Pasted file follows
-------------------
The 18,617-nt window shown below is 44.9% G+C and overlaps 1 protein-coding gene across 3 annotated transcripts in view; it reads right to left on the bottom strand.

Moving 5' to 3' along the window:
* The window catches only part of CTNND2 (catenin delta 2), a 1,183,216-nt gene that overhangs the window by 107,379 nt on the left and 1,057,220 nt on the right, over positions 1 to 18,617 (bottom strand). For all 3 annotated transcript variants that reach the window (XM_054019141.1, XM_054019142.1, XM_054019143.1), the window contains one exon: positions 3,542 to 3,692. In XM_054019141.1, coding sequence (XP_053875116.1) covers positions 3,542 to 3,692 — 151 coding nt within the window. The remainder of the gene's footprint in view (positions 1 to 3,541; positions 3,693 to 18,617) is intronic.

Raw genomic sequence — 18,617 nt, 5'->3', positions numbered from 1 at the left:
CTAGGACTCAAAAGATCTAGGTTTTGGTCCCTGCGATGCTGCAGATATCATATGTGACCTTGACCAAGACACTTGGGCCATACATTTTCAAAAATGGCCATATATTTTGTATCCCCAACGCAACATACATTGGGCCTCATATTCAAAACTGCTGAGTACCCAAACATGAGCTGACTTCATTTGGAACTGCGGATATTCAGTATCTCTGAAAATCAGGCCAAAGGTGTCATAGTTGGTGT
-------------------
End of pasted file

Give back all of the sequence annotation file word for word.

The 18,617-nt window shown below is 44.9% G+C and overlaps 1 protein-coding gene across 3 annotated transcripts in view; it reads right to left on the bottom strand.

Moving 5' to 3' along the window:
* The window catches only part of CTNND2 (catenin delta 2), a 1,183,216-nt gene that overhangs the window by 107,379 nt on the left and 1,057,220 nt on the right, over positions 1 to 18,617 (bottom strand). For all 3 annotated transcript variants that reach the window (XM_054019141.1, XM_054019142.1, XM_054019143.1), the window contains one exon: positions 3,542 to 3,692. In XM_054019141.1, coding sequence (XP_053875116.1) covers positions 3,542 to 3,692 — 151 coding nt within the window. The remainder of the gene's footprint in view (positions 1 to 3,541; positions 3,693 to 18,617) is intronic.

Raw genomic sequence — 18,617 nt, 5'->3', positions numbered from 1 at the left:
CTAGGACTCAAAAGATCTAGGTTTTGGTCCCTGCGATGCTGCAGATATCATATGTGACCTTGACCAAGACACTTGGGCCATACATTTTCAAAAATGGCCATATATTTTGTATCCCCAACGCAACATACATTGGGCCTCATATTCAAAACTGCTGAGTACCCAAACATGAGCTGACTTCATTTGGAACTGCGGATATTCAGTATCTCTGAAAATCAGGCCAAAGGTGTCATAGTTGGTGT